Date: Thu, 24 Sep 1998 23:45:07 -0400 From: Joanne Konst (firstname.lastname@example.org) Subject: Hatillo update I spoke to my mother earlier, and she says they still have no water nor electricity. She does not have a battery-operated radio, so she has missed the news from the rest of the island. The Catholic church lost its cross, and has yet to be found. The parrochial school lost its new wing; apparently a mudslide undermined the structure and it all fell down the hill. Rio Camuy is receding. Mom says most of the damage is to trees and gardens. Her neighbor has a wood play house in her backyard, and it was untouched by the storm. Mom has an aluminum awning held down with tension wire, and it survived the storm, too. Some wooden houses were damaged, and some roofs were blown away, but all in all, it could have been worse. She says she heard other towns have suffered a great amount--Utuado, for example. She also said it was a scary experience. Thank God the people are fine...
Date: Thu, 24 Sep 1998 23:12:11 EDT From: Mdtwngrl@aol.com Subject: Some info on Utuado Finally!!! After four very long days, I received word from my family in Utuado. First and foremost, they had not heard of any deaths in Utuado. Considering that news travels fast in this town (and my family knows most of it!), I would consider this reliable information and VERY good news. However, the agricultural devastation is enormous. My family lives deep in the mountains and they have confirmed that the plaintain and coffee crop there has been totally destroyed. On the other hand, our house, a concrete structure with wooden doors and shutters, is still intact. The rage of the winds seems random. Some houses had their zinc roofs blown away, and others did not. We know of several wooden houses with zinc roofs that sustained little damage, while others were not that lucky. This is particularly the case in Caguanas. The roads are virtually impassable. My cousins were coming from Arecibo and were able to get to Utuado through Angeles. The new road, No. 10, was damaged in certain parts, particularly the section in Salto Abajo, due to a land slide. In other sections, cars are passing one by one, with the help of traffic guides who are using walky-talkies. Road 129 is impassable. There is no entrance to the main town, but those with jeeps or pick up trucks are using the back roads to get to relatives. There is one road that passes through Salto Arriba to Caguanas that is clear and people with jeeps are bringing food to their relatives by going through this road. That's all I have for now. My cousins in Arecibo will be returning to Utuado tomorrow to bring some provisions to other relatives in the Caguana and Salto Arriba area. I'll have more info when they return from their trip. (Also, the Jardines de Bubao residential area is ok!) I hope this note gives some of you hope. I know how difficult it is to sit and wait until you're contacted. My prayers are with all of you.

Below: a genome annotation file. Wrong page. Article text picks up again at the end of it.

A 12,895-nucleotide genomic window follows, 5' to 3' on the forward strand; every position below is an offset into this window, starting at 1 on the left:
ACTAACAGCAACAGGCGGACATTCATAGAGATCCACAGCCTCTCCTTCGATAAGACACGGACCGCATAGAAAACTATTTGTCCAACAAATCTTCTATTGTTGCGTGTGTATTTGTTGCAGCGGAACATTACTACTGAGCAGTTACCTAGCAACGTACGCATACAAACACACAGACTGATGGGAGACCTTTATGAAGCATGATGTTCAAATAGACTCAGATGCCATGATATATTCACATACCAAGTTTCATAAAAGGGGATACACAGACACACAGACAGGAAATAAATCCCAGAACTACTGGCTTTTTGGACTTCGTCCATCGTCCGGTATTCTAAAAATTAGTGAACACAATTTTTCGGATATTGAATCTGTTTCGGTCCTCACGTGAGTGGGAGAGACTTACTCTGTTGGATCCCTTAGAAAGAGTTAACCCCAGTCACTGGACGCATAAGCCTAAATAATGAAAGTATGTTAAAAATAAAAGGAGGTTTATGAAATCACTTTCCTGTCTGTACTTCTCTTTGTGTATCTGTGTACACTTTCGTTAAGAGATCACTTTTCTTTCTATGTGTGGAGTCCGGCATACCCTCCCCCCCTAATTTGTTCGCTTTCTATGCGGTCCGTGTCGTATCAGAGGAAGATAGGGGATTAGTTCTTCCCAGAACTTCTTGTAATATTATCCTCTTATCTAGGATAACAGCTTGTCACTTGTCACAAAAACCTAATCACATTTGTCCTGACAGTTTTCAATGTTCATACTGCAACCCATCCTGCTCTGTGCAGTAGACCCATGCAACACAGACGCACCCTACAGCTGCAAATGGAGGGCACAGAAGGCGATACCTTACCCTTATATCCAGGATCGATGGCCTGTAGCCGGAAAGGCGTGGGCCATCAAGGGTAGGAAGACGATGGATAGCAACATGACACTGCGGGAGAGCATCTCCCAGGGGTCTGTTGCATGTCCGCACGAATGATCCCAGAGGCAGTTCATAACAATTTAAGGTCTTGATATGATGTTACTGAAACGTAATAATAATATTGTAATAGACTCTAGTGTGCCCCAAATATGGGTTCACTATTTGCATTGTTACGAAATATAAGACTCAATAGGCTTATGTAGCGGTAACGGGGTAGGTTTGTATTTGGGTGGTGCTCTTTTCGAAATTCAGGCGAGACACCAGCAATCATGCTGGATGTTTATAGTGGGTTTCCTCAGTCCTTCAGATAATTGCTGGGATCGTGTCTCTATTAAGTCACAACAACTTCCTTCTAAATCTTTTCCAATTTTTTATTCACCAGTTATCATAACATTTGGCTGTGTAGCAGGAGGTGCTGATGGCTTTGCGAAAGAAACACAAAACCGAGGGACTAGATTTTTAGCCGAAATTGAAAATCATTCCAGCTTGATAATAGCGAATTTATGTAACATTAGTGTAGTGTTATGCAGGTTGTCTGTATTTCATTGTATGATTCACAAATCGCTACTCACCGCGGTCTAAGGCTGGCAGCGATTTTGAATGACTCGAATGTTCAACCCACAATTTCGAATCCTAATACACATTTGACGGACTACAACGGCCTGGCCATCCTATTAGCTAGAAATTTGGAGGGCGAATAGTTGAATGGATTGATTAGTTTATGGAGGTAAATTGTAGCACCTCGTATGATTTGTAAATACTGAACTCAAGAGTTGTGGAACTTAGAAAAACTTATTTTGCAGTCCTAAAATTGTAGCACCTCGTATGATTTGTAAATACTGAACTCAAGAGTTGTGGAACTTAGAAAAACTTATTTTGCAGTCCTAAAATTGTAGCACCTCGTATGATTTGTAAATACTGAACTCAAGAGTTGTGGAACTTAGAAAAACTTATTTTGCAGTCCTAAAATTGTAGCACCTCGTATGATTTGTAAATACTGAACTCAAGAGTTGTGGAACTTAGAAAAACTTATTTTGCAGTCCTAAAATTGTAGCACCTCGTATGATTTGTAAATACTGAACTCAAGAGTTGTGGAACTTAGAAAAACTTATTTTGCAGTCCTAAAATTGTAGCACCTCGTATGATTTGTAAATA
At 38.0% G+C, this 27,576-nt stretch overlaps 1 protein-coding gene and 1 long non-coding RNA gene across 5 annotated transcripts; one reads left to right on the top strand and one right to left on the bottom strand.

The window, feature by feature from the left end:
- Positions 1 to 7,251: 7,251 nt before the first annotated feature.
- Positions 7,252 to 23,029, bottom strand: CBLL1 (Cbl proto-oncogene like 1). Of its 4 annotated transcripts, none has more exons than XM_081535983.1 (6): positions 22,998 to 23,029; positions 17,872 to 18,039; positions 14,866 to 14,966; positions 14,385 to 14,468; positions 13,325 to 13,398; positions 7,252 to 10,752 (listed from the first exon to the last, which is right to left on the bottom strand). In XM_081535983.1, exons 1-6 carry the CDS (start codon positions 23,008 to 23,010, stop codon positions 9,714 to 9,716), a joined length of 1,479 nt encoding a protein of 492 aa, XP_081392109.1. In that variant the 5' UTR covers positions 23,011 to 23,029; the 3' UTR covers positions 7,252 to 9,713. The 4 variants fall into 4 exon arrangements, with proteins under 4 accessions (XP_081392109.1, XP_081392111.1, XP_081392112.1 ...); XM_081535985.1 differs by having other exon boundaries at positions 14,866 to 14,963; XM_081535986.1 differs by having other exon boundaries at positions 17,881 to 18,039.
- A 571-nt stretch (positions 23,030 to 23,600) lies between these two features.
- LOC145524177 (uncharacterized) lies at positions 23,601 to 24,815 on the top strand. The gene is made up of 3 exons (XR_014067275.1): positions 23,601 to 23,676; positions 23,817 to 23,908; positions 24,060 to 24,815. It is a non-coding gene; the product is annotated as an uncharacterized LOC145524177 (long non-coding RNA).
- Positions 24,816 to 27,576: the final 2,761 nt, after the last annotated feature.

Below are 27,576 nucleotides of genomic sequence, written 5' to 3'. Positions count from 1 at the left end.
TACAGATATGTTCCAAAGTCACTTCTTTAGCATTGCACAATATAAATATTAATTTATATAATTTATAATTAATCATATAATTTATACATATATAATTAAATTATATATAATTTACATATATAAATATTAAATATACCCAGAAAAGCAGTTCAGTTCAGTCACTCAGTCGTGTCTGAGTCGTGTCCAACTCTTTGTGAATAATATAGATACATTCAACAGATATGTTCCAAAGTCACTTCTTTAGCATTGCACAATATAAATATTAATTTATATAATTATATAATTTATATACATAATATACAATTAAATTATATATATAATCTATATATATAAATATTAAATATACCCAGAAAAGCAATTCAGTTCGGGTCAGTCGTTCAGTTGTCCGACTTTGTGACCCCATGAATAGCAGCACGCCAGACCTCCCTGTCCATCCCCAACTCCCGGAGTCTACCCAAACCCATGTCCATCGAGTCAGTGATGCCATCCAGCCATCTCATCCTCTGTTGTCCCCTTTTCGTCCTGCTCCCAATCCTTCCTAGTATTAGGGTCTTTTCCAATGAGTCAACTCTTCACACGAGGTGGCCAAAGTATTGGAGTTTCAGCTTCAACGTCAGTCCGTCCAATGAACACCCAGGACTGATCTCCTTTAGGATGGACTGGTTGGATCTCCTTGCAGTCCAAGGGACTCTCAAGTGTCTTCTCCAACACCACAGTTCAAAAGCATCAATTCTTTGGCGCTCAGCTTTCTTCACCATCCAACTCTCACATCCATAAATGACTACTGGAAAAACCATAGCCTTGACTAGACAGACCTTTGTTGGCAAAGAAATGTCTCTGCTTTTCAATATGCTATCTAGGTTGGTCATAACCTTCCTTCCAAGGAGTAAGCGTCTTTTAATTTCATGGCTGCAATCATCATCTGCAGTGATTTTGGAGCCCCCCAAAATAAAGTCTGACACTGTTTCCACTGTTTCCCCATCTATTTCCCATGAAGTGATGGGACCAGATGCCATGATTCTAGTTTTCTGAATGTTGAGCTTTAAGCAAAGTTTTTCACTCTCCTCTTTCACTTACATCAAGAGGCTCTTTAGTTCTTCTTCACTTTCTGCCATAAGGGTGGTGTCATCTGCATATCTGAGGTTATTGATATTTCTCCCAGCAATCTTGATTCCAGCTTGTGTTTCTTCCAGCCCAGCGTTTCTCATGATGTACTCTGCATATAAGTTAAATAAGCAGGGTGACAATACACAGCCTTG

Date: Thu, 24 Sep 1998 17:29:25 -0700 From: Zulema Arroyo (email@example.com) Subject: Mayaguez, Puerto Rico Talked to my family in Sultana and Tenerife street was flooded. Said downtown Mayaguez( calle post and senter of town) suffered damage. She stood in line for 3 hours at the boqueron ice plant and was unable to get ice. Power resumed a few hours ago, but still withoout water. Mayaguez is one of the towns severly affected. My mom indicated it was the worst experience in her life. Our neighbors satelite dish fell in our front yard. Trees knocked in the backyard and water got into the house with the windows closed. Valle Hermoso is flooded. Grocery stores opened , but you have to stand in line and takle a number in order to go in and shop a few things. They are fine, just very shocked still. If anyone has more details on Mayaguez please let me know.
Date: Thu, 24 Sep 1998 19:22:13 EDT From: Novalee32@aol.com Subject: PR posting. We have are lloking for more info on Utuado and Florida. Second hand reports (fromArecibo) said in-laws farm in Limon sustained major damage. No kitchen or bathroom left, they lost garage and 1 bedroom also. Further down mountain another relative lost 2 bedrooms from back of the house. As of last night, all roads in and out of Utuado/Limon/Ciales were impassable. Arecibo got a lot of flooding but phone lines are up. Also spoke with Canovanas. Less damage there, phones up and no problem getting through. However, 'Florida' windows were blown out of houses and several tornados touched down though I'm not quite sure exact locations. There is an address FMaldo1976@AOL.com, who lives in Utuado. We have received one message since storm from him. Try your luck. God bless. A million thanks to firstname.lastname@example.org